“(So) I started with the analog 2040 from Audio Limited and then in the middle of the production, I switched to the digital A10.” About the transition from analog to the latest in digital wireless technology, he says, “The difference in sound quality is pretty noticeable. Dynamic range and the clarity of sound you are getting out of the A10s is a great difference. All connection issues with analog transmission was just eliminated from one day to the other…. Also the frequency range that you can transmit due to the new A10 wireless system is much richer.”
Forejt explains why, when working with wireless, the output power adjustment is dictated by set requirements. “You cannot always use the same settings, distances and positions of the antennas. There is a different setup in a studio than on a field or on city streets.” Higher power can drain batteries faster, plus outside transmissions can interfere and cause problems.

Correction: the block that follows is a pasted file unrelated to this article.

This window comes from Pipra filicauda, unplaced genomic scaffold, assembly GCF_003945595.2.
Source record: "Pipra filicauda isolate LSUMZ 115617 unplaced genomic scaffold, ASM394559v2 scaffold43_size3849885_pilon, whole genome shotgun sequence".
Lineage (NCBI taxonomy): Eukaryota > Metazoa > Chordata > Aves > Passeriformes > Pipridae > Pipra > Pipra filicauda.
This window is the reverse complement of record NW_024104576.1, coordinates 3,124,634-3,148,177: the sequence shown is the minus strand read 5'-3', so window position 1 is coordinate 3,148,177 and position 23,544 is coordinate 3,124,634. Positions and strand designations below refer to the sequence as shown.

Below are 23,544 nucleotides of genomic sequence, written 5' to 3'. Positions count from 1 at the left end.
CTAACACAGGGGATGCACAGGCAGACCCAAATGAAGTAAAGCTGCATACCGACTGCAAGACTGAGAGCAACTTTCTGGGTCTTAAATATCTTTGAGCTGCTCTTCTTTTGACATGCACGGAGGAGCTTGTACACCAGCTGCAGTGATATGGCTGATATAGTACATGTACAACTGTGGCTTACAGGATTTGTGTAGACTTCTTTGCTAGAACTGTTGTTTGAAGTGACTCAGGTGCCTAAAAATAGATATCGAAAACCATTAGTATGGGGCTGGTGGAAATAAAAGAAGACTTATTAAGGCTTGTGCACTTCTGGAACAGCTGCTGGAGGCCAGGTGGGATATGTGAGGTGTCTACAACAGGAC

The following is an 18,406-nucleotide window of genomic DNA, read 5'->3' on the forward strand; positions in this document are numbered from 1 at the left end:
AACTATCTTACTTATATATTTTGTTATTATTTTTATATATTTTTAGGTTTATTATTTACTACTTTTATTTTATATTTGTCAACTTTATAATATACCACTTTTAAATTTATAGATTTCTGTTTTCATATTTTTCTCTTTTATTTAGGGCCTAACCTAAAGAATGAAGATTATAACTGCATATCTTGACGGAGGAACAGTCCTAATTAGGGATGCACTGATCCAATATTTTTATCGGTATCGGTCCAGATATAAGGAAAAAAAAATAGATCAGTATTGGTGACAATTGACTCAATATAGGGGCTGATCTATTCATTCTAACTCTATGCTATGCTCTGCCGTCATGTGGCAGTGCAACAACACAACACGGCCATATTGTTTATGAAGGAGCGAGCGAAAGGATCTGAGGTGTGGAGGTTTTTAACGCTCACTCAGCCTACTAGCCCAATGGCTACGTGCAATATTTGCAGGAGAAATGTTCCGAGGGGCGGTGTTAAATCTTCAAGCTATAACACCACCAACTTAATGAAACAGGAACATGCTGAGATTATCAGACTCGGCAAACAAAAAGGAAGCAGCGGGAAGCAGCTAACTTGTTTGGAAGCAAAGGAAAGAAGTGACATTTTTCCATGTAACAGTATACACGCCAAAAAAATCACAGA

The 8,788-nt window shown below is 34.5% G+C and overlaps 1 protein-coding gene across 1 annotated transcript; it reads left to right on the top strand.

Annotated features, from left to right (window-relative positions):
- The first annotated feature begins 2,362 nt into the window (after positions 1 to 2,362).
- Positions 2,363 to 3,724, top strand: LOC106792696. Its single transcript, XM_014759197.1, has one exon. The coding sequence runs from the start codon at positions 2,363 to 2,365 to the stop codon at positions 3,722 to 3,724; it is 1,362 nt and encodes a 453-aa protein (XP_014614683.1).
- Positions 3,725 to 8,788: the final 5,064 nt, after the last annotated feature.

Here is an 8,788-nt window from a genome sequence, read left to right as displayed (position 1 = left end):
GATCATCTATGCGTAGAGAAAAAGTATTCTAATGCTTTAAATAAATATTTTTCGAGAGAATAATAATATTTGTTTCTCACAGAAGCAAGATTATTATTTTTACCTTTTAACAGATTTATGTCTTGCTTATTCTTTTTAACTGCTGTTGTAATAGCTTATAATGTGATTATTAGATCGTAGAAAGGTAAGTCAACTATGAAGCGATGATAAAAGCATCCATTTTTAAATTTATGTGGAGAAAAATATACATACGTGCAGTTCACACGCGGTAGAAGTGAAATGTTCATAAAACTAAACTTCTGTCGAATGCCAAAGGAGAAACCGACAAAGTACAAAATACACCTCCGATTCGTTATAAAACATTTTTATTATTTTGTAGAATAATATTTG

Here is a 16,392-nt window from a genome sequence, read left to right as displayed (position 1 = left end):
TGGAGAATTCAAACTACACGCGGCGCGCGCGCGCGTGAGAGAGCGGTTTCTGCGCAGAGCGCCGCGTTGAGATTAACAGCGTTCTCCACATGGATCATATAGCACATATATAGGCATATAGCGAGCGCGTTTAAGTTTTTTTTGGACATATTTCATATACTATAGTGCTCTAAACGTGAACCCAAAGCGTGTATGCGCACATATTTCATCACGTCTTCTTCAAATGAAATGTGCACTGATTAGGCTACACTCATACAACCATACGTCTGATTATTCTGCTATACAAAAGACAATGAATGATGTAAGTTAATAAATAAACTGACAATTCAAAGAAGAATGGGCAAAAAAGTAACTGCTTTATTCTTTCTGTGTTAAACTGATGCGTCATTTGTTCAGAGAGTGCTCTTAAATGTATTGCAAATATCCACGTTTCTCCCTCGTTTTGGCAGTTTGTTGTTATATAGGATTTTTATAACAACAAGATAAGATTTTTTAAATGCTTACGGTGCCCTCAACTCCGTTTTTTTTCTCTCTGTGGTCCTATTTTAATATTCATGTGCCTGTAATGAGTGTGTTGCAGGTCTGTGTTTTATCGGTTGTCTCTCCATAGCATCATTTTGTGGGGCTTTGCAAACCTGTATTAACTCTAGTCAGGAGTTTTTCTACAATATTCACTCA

“The RF spill on video transmitters is just enormous, and even though they are using a very different frequency—somewhere around 2-5 Gigahertz—it can cause a lot of issues for wireless sound,” Forejt admits. “The easiest fix in such situations is to adapt to the circumstances, and with the A10 you can easily go into the mobile app and just raise the transmitting power. In this regard the A10 is super comfortable in comparison to the analog systems. All in all I am very, very happy about the new A10 (system). It is a fantastic product, and I love it.”
Forejt purchased his new A10 system and all of his Sound Devices equipment from Janz Audio, a Czech-based reseller for both Audio Limited and Sound Devices. Forejt says, “This is a fantastic company that really takes very good care of their customers. They understand our business… know the products perfectly and can solve most problems directly.”